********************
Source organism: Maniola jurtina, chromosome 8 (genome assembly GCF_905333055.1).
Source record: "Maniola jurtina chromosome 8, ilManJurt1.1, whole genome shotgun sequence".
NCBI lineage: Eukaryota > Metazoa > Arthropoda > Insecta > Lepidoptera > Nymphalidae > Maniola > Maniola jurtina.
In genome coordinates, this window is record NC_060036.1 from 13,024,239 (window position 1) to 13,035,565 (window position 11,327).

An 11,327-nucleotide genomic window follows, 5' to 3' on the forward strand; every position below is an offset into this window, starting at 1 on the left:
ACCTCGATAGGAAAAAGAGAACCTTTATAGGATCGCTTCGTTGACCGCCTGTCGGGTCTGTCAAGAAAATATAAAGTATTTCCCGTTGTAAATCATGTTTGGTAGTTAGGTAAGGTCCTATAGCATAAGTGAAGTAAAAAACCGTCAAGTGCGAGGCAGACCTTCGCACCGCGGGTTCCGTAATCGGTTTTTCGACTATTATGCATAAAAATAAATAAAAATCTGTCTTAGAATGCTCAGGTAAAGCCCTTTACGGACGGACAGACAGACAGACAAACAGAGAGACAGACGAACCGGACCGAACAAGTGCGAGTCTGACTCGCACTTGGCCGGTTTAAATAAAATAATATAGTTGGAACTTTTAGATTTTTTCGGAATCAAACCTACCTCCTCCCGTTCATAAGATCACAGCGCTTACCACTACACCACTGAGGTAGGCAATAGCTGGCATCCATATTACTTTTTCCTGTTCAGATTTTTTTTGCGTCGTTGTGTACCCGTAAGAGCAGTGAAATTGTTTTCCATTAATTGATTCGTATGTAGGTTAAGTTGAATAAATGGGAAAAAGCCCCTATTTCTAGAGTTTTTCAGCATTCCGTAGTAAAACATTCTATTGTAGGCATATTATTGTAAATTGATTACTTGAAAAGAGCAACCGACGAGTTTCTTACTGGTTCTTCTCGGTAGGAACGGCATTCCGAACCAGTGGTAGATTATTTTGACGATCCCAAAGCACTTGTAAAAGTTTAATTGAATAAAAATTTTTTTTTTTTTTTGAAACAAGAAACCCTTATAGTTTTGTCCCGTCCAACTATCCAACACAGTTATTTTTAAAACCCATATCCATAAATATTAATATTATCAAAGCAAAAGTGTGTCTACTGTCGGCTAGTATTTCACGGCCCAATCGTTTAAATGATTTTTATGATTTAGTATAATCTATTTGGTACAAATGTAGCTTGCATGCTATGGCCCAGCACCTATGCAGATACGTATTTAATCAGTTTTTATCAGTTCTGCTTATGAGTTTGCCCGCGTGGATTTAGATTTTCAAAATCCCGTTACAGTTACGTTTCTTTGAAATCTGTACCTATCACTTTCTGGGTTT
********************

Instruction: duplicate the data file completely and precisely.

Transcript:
Source organism: Maniola jurtina, chromosome 8 (genome assembly GCF_905333055.1).
Source record: "Maniola jurtina chromosome 8, ilManJurt1.1, whole genome shotgun sequence".
NCBI lineage: Eukaryota > Metazoa > Arthropoda > Insecta > Lepidoptera > Nymphalidae > Maniola > Maniola jurtina.
In genome coordinates, this window is record NC_060036.1 from 13,024,239 (window position 1) to 13,035,565 (window position 11,327).

An 11,327-nucleotide genomic window follows, 5' to 3' on the forward strand; every position below is an offset into this window, starting at 1 on the left:
ACCTCGATAGGAAAAAGAGAACCTTTATAGGATCGCTTCGTTGACCGCCTGTCGGGTCTGTCAAGAAAATATAAAGTATTTCCCGTTGTAAATCATGTTTGGTAGTTAGGTAAGGTCCTATAGCATAAGTGAAGTAAAAAACCGTCAAGTGCGAGGCAGACCTTCGCACCGCGGGTTCCGTAATCGGTTTTTCGACTATTATGCATAAAAATAAATAAAAATCTGTCTTAGAATGCTCAGGTAAAGCCCTTTACGGACGGACAGACAGACAGACAAACAGAGAGACAGACGAACCGGACCGAACAAGTGCGAGTCTGACTCGCACTTGGCCGGTTTAAATAAAATAATATAGTTGGAACTTTTAGATTTTTTCGGAATCAAACCTACCTCCTCCCGTTCATAAGATCACAGCGCTTACCACTACACCACTGAGGTAGGCAATAGCTGGCATCCATATTACTTTTTCCTGTTCAGATTTTTTTTGCGTCGTTGTGTACCCGTAAGAGCAGTGAAATTGTTTTCCATTAATTGATTCGTATGTAGGTTAAGTTGAATAAATGGGAAAAAGCCCCTATTTCTAGAGTTTTTCAGCATTCCGTAGTAAAACATTCTATTGTAGGCATATTATTGTAAATTGATTACTTGAAAAGAGCAACCGACGAGTTTCTTACTGGTTCTTCTCGGTAGGAACGGCATTCCGAACCAGTGGTAGATTATTTTGACGATCCCAAAGCACTTGTAAAAGTTTAATTGAATAAAAATTTTTTTTTTTTTTTGAAACAAGAAACCCTTATAGTTTTGTCCCGTCCAACTATCCAACACAGTTATTTTTAAAACCCATATCCATAAATATTAATATTATCAAAGCAAAAGTGTGTCTACTGTCGGCTAGTATTTCACGGCCCAATCGTTTAAATGATTTTTATGATTTAGTATAATCTATTTGGTACAAATGTAGCTTGCATGCTATGGCCCAGCACCTATGCAGATACGTATTTAATCAGTTTTTATCAGTTCTGCTTATGAGTTTGCCCGCGTGGATTTAGATTTTCAAAATCCCGTTACAGTTACGTTTCTTTGAAATCTGTACCTATCACTTTCTGGGTTT